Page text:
The City of Windhoek says residents will massively benefit from the smart city concept once fully operationalised, including access to a faster and cheaper internet service. The City is also looking at capitalising on a fibre optic network by connecting both residents and businesses to automated municipal services, while improving service delivery through smart metering when it comes to the provision of water and electricity. In a statement yesterday, CEO Robert Kahimise said the initiative would also result in public Wi-Fi services, multi-media marketing and CCTV surveillance in conjunction with the security cluster. Kahimise was responding to media reports claiming the City has signed an agreement with Chinese telecom giant Huawei to install an internet network.
“The City is aware of various allegations circulating on social media. We will pronounce ourselves once concrete facts have been obtained,” Kahimise said. “In the meantime, we encourage the public not to speculate and engage in rumour mongering. As a caring city, the best interests of all our stakeholders remain a priority.” Kahimise also denied allegations that the City had entered into a “joint business venture agreement” with Huawei, saying council has not approved any memorandum of understanding nor has it given approval to a 5G project. “Council has never applied for a 5G Spectrum Licence with CRAN,” he said. In its five-year strategic plan that ends in 2022, the City has also prioritised the smart city concept to “restore its ability to govern itself more effectively, focusing on ensuring financial sustainability and initiatives that focus on technological advancement, cleanliness, best practices, vibrancy, green, affordability and innovation”. The city council has been divided on the issue, with opposition councillors questioning the granting of the Telecommunications Service Licence to the City by the Communications Regulatory Authority of Namibia (CRAN). Local telecommunications companies such as MTC and Paratus have also questioned the granting of the licence. “It is important to note that the smart city project is aimed at bridging the digital divide that has systematically evolved over the years to such an extent that the majority of our people do not have access to the benefits derived from the advent of the fourth industrial revolution. It is time for our communities to be included and not only a select few using shrewd means to destroy such interventions in their own interests,” he said. According to Kahimise, the City in 2018 requested for proposals in an expression of interest published in local newspapers in which telecommunications services providers were requested to apply as technical service providers to the City’s monetisation project. He said after the process was concluded and the technical service providers selected, a decision was made by council to establish a special purpose vehicle in such a manner that the City would have at least 51% shareholding.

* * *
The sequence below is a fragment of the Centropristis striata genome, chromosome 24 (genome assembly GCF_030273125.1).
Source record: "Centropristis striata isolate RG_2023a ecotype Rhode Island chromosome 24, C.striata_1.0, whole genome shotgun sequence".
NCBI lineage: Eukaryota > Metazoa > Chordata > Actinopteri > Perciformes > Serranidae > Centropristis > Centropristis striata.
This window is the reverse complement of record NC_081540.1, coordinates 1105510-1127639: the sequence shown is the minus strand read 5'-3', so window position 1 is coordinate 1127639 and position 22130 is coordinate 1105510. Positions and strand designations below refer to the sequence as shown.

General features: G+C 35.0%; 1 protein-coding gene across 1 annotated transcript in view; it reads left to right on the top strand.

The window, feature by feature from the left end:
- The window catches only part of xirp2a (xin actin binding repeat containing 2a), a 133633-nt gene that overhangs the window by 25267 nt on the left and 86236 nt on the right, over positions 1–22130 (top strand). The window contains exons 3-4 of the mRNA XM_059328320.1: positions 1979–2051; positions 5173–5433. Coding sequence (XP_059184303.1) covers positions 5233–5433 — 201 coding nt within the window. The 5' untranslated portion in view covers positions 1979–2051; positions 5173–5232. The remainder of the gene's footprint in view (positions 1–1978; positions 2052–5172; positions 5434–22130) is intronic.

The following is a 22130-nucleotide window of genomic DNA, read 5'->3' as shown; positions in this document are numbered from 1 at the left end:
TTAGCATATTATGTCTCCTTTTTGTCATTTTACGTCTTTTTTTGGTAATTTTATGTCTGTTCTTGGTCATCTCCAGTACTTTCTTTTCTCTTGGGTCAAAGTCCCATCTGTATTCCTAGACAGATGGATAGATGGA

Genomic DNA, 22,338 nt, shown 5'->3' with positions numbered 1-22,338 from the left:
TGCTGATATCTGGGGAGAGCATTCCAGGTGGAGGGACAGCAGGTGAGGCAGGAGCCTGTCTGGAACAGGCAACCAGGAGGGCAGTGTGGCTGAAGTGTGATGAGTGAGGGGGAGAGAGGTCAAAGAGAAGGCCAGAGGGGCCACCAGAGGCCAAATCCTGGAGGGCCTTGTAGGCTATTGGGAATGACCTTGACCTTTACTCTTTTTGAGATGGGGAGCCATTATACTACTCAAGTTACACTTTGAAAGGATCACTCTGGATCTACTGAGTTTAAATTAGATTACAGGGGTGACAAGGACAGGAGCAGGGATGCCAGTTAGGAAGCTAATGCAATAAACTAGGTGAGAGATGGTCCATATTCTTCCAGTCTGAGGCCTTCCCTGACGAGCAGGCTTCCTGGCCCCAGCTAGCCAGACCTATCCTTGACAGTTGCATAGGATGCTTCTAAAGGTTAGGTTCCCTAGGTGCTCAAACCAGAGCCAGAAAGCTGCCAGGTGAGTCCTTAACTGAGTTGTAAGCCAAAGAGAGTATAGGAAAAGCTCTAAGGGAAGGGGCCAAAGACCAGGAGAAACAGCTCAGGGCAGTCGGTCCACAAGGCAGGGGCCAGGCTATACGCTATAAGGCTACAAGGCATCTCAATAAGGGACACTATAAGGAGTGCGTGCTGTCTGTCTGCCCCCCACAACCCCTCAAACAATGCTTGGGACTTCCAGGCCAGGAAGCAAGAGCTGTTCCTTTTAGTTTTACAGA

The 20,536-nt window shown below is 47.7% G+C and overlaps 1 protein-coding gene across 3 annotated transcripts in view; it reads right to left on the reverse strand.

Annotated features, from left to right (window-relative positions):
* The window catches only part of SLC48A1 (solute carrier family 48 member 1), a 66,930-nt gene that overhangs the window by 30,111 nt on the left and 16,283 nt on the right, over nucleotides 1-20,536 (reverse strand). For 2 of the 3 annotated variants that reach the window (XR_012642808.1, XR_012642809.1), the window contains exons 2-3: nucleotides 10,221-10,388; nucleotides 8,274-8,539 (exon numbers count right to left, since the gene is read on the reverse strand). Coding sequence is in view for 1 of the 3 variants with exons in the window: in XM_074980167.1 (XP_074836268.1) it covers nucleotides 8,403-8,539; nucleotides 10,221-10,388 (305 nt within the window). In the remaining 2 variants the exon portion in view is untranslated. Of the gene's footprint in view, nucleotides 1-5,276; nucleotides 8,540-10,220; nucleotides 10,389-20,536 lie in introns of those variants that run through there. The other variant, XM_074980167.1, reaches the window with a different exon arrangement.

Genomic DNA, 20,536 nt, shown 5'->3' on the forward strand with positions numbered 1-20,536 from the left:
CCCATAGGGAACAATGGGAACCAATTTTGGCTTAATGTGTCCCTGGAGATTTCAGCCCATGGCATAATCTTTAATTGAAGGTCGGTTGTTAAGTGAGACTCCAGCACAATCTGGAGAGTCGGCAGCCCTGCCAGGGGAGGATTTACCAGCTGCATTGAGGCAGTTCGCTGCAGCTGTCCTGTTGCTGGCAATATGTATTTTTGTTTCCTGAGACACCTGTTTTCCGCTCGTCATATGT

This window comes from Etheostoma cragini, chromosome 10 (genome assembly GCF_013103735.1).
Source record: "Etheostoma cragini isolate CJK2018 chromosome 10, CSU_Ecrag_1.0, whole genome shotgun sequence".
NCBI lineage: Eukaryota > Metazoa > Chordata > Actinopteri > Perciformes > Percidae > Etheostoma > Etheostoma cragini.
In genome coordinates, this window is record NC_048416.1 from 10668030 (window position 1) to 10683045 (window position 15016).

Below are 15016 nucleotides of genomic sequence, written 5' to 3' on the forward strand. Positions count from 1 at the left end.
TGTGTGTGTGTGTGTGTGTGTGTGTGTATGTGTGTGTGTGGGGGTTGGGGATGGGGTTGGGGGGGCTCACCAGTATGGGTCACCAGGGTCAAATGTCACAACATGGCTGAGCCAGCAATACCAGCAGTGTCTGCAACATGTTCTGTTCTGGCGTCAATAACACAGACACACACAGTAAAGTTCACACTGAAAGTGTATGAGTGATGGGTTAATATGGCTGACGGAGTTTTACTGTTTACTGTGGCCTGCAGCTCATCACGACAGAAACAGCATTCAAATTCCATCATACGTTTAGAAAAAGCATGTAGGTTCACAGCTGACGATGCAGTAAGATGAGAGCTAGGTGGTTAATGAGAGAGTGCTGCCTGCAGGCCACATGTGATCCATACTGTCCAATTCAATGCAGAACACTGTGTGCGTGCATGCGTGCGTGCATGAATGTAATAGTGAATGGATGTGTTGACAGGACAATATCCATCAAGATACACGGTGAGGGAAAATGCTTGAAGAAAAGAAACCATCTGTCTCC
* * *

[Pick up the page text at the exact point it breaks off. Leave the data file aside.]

The City this week made headlines for the wrong reasons after Qatari state-owned broadcaster Al Jazeera reported that a City councillor on the ticket of the RDP, Brunhilde Cornelius claimed that she was offered money by a fellow RDP member Nicanor Ndjoze to drop objections against the tentative network deal. Cornelius claimed in an affidavit on 19 June that she was allegedly offered between N$5 and N$6 million by the City’s information and communication technology strategic executive Reckliff Kandjiriomuini to allegedly stop resisting the signing of the agreement between Huawei and the municipality. Cornelius claimed the money was offered to her through Ndjoze who is apparently an acquaintance of Kandjiriomuini. She claimed that if successful, the agreement would allow Huawei to win an exclusive contract to build the 5G-telecommunication network in the capital. Both Ndjoze and Kandjiriomuini have denied offering money to Cornelius.